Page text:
• 14. Time SynchronizationTime Synchronization • Identify the ‘PDC Emulator’ role. It is the timeIdentify the PDC Emulator role. It is the time master for the entire domain. • Get a GPS or other accurate (i.e., Stratum) time( , ) source; otherwise, the cheap clock on motherboard is used. • w32tm /config /manualpeerlist:“X.X.X.X Y.Y.Y.Y” /syncfromflags:manual /reliable:yes /update • w32tm /query /status • w32tm /query /peers Honeywell Proprietary 14 2015 Sources: - How to configure an authoritative time server in Windows Server, http://support.microsoft.com/kb/816042.
  • 15. Domain Naming Service (DNS) Ft McMurray Oilsands Conference 2015 15 2009 What’s your address again?
  • 16. Domain Naming Service (DNS)Domain Naming Service (DNS) • DNS allows humans to use hostnames to communicate with network devices. AD uses DNS to store DC roles, help DCs find each other, and domain members find DCs. • Every DC has a copy of the same DNS database and is continuously synchronized. • If a domain controller cannot communicate with DNS, you’re in trouble! • If a domain member cannot communicate with DNS, only previously cached credentials will work. Honeywell Proprietary 16 2015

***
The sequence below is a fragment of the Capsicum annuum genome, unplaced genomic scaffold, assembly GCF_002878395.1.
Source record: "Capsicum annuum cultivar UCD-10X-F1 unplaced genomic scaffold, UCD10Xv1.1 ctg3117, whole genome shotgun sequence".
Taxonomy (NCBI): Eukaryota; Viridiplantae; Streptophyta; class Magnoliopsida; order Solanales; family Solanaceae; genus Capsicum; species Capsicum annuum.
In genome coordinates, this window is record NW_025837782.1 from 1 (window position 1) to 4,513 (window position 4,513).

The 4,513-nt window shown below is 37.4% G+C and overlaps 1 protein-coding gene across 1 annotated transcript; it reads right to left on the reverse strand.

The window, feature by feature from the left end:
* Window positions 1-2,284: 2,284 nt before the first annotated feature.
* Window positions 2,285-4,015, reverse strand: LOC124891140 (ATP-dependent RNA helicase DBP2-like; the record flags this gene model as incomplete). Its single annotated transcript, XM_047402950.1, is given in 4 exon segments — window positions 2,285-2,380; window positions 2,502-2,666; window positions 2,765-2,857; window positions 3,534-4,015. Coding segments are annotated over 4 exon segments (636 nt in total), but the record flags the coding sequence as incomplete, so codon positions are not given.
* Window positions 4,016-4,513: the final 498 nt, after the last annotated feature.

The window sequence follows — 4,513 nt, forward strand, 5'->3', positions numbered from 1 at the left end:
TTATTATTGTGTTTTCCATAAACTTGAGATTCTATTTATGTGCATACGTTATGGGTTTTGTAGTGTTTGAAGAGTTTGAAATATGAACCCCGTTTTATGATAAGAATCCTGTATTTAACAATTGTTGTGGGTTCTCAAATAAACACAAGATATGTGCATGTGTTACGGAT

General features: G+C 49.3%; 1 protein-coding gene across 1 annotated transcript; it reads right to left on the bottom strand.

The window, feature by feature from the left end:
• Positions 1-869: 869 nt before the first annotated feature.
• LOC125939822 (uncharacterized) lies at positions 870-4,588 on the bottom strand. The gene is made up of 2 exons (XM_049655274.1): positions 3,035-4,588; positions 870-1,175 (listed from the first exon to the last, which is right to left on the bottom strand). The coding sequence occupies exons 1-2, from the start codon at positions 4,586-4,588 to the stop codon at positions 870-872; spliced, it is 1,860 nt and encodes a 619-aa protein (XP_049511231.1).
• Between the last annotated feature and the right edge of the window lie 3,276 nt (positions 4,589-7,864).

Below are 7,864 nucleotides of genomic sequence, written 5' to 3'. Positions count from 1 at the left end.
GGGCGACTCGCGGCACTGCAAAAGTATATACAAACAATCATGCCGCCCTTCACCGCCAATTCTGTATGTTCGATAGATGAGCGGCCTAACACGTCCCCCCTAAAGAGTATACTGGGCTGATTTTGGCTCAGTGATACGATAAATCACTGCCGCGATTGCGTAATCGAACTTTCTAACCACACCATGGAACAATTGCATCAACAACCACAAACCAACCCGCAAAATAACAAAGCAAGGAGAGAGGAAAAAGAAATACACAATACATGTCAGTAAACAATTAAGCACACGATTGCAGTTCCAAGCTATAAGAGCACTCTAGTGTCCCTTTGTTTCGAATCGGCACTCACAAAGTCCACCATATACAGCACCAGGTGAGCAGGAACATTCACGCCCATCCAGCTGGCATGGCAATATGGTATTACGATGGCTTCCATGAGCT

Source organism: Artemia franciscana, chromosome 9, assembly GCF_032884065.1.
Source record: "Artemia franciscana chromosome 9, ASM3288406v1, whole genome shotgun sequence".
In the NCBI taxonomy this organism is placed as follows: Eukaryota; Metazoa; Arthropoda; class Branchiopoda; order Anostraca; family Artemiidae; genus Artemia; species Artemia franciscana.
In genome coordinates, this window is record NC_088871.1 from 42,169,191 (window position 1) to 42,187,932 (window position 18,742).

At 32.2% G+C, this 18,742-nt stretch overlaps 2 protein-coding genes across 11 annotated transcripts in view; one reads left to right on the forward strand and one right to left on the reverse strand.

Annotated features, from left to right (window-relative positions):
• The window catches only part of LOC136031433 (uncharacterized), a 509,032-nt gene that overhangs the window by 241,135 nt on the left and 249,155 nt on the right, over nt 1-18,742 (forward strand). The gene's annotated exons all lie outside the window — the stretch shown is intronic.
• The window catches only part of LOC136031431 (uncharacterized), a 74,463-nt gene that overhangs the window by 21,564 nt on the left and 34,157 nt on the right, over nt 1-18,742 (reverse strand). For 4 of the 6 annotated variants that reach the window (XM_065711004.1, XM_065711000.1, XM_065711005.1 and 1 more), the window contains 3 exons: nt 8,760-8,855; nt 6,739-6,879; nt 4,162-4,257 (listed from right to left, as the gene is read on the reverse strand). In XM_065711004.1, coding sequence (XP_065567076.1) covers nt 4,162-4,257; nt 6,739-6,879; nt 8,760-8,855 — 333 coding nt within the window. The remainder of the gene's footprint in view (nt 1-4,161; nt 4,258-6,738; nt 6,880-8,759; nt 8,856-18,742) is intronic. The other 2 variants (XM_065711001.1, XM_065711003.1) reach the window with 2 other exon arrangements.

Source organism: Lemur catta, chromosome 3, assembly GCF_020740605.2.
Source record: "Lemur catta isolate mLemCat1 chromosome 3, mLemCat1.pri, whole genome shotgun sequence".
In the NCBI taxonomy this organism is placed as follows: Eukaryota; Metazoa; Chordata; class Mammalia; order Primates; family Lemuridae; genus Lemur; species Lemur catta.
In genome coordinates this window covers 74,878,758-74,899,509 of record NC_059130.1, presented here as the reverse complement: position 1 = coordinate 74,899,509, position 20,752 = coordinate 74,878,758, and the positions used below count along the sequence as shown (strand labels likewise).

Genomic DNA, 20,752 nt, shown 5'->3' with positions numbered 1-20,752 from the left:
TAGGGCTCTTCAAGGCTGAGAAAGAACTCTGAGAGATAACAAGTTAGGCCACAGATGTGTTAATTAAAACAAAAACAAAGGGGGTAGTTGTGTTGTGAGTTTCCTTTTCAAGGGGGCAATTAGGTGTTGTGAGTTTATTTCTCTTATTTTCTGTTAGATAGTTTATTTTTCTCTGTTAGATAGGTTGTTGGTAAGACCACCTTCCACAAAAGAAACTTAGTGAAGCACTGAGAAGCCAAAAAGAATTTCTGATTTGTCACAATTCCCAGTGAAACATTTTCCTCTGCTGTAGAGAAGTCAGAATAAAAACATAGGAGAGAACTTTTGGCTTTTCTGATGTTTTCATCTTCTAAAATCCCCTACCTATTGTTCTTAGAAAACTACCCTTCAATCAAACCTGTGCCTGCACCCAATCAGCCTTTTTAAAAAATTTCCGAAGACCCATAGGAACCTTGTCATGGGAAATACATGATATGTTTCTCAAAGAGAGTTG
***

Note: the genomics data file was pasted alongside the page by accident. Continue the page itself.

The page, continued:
• 17. DNSDNS • Actual Event: – Domain controller network driver update/change fails, after reboot it cannot find peer DNS server, cannot logon! – Root Cause: Its local IP address was not included in DNSRoot Cause: Its local IP address was not included in DNS server list. – Solution: DNS1 should be neighbor DC, DNS2 should be another neighbor, DNS3 should be 127.0.0.1. Have at least 2another neighbor, DNS3 should be 127.0.0.1. Have at least 2 real DNS servers, last one loopback IP. – When a DC first boots, it is member only. It must first find other DCs thru DNS and replicate DNS & NTDS databases,other DCs thru DNS and replicate DNS & NTDS databases, before it can authorize itself to authenticate users (including logons at console). Otherwise really slow or failed logon. – Always stagger DC reboots! Honeywell Proprietary 17 2015 Always stagger DC reboots! Sources: -DNS servers on NIC should include 127.0.0.1 but not as first entry, http://technet.microsoft.com/en-us/library/ff807362(v=ws.10).aspx. -Microsoft Best Practice for DC DNS settings, http://blogs.technet.com/b/askds/archive/2010/07/17/friday-mail-sack-saturday-edition.aspx#dnsbest.
  • 18. DNSDNS • Replicate to all DNS servers in forest.p • Dynamic Updates: Secure Only – ipconfig /registerdns (used to refresh local DNS records on-demand) T i / i f ll f d d• Turn on aging/scavenging for all forward and reverse lookup zones (i.e., check the box). • Zone Transfers: Explicitly• Zone Transfers: Explicitly specify servers or turn off. • In ICS, you can delete list of, y root hint servers. Stops DNS noise before firewall. Honeywell Proprietary 18 2015